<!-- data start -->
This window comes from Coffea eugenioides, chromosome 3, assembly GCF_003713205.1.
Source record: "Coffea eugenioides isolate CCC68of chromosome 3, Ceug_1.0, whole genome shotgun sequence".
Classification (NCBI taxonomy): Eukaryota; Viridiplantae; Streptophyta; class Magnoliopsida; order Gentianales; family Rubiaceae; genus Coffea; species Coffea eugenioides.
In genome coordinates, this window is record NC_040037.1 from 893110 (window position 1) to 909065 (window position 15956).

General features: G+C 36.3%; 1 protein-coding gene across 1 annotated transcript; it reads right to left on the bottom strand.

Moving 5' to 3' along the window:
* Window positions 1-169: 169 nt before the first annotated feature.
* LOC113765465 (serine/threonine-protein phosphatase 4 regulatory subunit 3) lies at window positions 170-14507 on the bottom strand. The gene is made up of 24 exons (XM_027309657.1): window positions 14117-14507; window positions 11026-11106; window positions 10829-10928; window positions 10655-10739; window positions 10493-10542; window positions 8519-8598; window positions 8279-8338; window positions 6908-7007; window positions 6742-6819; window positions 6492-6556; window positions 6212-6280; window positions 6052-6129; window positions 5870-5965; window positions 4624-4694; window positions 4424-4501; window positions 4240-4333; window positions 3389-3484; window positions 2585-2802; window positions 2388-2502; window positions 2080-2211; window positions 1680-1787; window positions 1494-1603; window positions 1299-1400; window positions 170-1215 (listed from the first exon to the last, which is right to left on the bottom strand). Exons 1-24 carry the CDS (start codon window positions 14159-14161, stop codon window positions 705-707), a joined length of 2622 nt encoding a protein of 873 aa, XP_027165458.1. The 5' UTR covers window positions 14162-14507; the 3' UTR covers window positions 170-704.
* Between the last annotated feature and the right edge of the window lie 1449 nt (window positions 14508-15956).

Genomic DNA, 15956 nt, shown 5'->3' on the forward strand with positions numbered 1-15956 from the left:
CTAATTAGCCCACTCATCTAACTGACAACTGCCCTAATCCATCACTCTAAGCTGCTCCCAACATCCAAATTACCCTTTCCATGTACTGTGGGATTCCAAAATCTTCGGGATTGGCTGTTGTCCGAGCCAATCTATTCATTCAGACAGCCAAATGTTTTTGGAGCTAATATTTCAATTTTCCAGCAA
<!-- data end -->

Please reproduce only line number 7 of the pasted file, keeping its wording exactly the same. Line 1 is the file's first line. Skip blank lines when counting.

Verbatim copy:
* Window positions 1-169: 169 nt before the first annotated feature.